ITINERARY: Our ports, consisting of Halifax, St. John, Boston, and Newport, stacked up favorably with other cruise lines serving the area. While we didn't book any excursions, we found either walking or renting a car easy and convenient. In Halifax, the seafood chowder at "Murphy's" was the best we've ever eaten (and we sample many). St. John boasted an attractive port with fireworks in the evening. Newport's vistas comprised the best for this trip and of course, Boston offered the widest variety of places to see. Unfortunately, with the removal of Portland from our itinerary, our shortened stay in Boston provided the first opportunity on return from Canada for non-American passengers to undergo immigration. Apparently, the Boston officials sent only six immigration agents, rather than the 16 expected in Portland. Together with less then ideal organization on Cunard's part, departing passengers experiences up to 2-hour logjams getting off the ship. Being Americans, we could skip the tight security check and exited the ship quickly, and without incident.
ENTERTAINMENT: We didn't partake of many entertainment offerings, primarily restricting ourselves to solo performers (piano and harp), a string quartet, and a poetry reading. They were all quite enjoyable and of high quality - definitely recommended.
OTHER: - Gymnasium: We frequently utilized the spacious gym, which featured free weights, fitness machines, and a many aerobic options. - Spa: We scheduled one spa treatment (a daily special of a mud-pack facial with algae) and found it to be on par with other premium spas, if perhaps a little pricey. - Concierge Lounge: Our deck offered a special Queen's Grille guest lounge with newspapers, coffee/tea, cookies/sandwiches, and concierge agents. We enjoyed taking breaks there. - TV/Video: Cunard's TV service indicated On-Demand Movies were available, but the TV screen guide said "Unavailable." We figured it'd be temporary, but after two nights, we called the Purser's Office, which informed us it hadn't been working for some time. Disappointed, we made do with a couple of the regular movie channels, before accidentally discovering videos available through the concierge lounge for which a DVD player had to be installed. - Cruise ride: For a large ship with state-of-the-art stabilization control, we experienced more ship's movement than expected while at sea. However, others commented on the ship's smoothness, so we may have simply been sensitive to the North Atlantic's choppier waters, as compared to our prior cruises in the Caribbean.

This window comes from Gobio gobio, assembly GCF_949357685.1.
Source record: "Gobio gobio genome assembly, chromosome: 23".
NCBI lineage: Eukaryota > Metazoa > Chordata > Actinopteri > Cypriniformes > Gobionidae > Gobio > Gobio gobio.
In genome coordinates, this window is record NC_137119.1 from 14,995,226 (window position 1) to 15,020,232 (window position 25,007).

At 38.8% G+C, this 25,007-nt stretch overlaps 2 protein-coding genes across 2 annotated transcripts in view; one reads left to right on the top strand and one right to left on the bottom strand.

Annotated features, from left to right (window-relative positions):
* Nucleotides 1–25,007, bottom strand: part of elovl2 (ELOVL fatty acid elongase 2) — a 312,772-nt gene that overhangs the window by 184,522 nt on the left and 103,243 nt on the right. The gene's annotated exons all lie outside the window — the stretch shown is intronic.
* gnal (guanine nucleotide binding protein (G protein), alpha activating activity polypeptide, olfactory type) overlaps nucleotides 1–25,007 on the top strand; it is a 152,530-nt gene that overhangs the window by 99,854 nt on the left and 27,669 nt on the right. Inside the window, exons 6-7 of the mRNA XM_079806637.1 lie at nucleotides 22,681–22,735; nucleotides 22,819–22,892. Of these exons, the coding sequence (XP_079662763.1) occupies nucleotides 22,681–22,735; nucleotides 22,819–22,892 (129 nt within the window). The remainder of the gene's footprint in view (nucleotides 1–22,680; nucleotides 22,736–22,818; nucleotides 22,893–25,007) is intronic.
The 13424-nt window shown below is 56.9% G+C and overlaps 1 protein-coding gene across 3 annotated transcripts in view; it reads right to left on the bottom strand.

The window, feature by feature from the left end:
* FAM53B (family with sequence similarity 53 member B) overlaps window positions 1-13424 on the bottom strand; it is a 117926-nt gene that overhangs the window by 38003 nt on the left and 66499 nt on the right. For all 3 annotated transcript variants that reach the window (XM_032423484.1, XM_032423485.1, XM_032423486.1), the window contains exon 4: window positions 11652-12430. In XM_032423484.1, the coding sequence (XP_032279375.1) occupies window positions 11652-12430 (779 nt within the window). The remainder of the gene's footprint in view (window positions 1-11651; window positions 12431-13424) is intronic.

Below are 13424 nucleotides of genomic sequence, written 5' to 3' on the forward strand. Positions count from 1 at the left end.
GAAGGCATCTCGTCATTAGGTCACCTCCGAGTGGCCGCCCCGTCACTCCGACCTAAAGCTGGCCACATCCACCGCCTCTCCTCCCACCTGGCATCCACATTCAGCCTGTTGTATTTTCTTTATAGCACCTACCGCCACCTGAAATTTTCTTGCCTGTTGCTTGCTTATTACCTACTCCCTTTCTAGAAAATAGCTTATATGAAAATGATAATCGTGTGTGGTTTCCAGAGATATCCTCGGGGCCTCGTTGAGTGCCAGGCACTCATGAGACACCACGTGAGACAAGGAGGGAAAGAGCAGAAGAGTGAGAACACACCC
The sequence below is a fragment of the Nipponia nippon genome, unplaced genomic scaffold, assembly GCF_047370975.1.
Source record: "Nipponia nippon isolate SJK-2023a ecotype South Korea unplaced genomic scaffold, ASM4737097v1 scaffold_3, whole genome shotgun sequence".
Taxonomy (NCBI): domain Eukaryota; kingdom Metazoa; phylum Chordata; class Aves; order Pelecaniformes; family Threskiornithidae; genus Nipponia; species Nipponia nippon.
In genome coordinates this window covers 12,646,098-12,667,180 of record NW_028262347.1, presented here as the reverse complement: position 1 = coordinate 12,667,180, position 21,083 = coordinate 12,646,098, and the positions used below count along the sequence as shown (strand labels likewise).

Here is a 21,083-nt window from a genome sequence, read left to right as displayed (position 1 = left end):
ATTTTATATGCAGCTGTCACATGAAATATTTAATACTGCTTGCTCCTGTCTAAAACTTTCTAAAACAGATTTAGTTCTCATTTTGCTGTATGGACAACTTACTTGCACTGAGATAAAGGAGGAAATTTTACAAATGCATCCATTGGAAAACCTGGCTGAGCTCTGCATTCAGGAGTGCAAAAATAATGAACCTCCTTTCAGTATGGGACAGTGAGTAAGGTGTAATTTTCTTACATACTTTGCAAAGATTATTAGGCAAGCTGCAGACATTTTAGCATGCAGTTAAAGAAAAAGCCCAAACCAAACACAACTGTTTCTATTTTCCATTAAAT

OVERALL: The QM2 provided our first exposure to 5-star cruising. In general, it delivered admirably. The regal ship was spotless and in great condition. The crew always appeared in full formal dress, performed well, and stayed "in character" the entire time. The food was top-notch in all the restaurants. And thankfully, "upselling" was kept to a minimum. While not inexpensive, the value was evident. Cunard's QM2 ocean liner provided a stately and refined experience a refreshing departure from mainstream cruising.